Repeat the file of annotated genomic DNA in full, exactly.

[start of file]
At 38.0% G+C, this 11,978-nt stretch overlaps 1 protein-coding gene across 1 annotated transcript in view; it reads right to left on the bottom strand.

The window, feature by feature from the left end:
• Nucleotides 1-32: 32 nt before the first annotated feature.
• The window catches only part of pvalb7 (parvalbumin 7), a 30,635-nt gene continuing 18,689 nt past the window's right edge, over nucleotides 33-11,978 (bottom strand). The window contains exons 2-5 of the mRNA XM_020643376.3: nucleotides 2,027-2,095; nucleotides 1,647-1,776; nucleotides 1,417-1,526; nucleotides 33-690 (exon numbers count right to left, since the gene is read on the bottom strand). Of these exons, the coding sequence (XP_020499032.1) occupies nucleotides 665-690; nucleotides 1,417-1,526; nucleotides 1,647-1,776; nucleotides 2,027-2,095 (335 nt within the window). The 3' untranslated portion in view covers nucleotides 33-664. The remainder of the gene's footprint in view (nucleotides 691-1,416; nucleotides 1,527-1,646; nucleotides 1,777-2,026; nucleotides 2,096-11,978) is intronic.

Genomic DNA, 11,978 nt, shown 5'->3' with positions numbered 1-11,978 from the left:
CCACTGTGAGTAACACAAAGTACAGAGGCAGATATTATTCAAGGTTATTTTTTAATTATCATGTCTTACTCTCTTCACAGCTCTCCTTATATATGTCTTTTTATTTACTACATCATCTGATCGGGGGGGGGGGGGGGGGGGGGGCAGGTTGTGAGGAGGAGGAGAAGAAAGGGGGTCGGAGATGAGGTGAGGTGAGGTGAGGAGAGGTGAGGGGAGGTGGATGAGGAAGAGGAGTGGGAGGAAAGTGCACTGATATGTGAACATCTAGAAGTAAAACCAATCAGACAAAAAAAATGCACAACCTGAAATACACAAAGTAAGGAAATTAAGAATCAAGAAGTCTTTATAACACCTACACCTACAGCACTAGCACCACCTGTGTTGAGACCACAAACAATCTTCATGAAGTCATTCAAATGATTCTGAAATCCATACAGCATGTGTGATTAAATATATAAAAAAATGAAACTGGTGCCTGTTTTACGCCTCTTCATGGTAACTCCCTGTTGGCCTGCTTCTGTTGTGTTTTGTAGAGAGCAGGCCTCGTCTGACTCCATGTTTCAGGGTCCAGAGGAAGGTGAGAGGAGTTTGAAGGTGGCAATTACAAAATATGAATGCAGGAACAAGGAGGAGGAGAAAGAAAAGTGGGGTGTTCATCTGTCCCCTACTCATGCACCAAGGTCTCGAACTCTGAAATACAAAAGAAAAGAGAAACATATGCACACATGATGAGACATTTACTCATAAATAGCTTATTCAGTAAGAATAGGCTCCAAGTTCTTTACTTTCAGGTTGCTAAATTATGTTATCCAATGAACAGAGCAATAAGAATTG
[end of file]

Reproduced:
At 38.0% G+C, this 11,978-nt stretch overlaps 1 protein-coding gene across 1 annotated transcript in view; it reads right to left on the bottom strand.

The window, feature by feature from the left end:
• Nucleotides 1-32: 32 nt before the first annotated feature.
• The window catches only part of pvalb7 (parvalbumin 7), a 30,635-nt gene continuing 18,689 nt past the window's right edge, over nucleotides 33-11,978 (bottom strand). The window contains exons 2-5 of the mRNA XM_020643376.3: nucleotides 2,027-2,095; nucleotides 1,647-1,776; nucleotides 1,417-1,526; nucleotides 33-690 (exon numbers count right to left, since the gene is read on the bottom strand). Of these exons, the coding sequence (XP_020499032.1) occupies nucleotides 665-690; nucleotides 1,417-1,526; nucleotides 1,647-1,776; nucleotides 2,027-2,095 (335 nt within the window). The 3' untranslated portion in view covers nucleotides 33-664. The remainder of the gene's footprint in view (nucleotides 691-1,416; nucleotides 1,527-1,646; nucleotides 1,777-2,026; nucleotides 2,096-11,978) is intronic.

Genomic DNA, 11,978 nt, shown 5'->3' with positions numbered 1-11,978 from the left:
CCACTGTGAGTAACACAAAGTACAGAGGCAGATATTATTCAAGGTTATTTTTTAATTATCATGTCTTACTCTCTTCACAGCTCTCCTTATATATGTCTTTTTATTTACTACATCATCTGATCGGGGGGGGGGGGGGGGGGGGGGCAGGTTGTGAGGAGGAGGAGAAGAAAGGGGGTCGGAGATGAGGTGAGGTGAGGTGAGGAGAGGTGAGGGGAGGTGGATGAGGAAGAGGAGTGGGAGGAAAGTGCACTGATATGTGAACATCTAGAAGTAAAACCAATCAGACAAAAAAAATGCACAACCTGAAATACACAAAGTAAGGAAATTAAGAATCAAGAAGTCTTTATAACACCTACACCTACAGCACTAGCACCACCTGTGTTGAGACCACAAACAATCTTCATGAAGTCATTCAAATGATTCTGAAATCCATACAGCATGTGTGATTAAATATATAAAAAAATGAAACTGGTGCCTGTTTTACGCCTCTTCATGGTAACTCCCTGTTGGCCTGCTTCTGTTGTGTTTTGTAGAGAGCAGGCCTCGTCTGACTCCATGTTTCAGGGTCCAGAGGAAGGTGAGAGGAGTTTGAAGGTGGCAATTACAAAATATGAATGCAGGAACAAGGAGGAGGAGAAAGAAAAGTGGGGTGTTCATCTGTCCCCTACTCATGCACCAAGGTCTCGAACTCTGAAATACAAAAGAAAAGAGAAACATATGCACACATGATGAGACATTTACTCATAAATAGCTTATTCAGTAAGAATAGGCTCCAAGTTCTTTACTTTCAGGTTGCTAAATTATGTTATCCAATGAACAGAGCAATAAGAATTG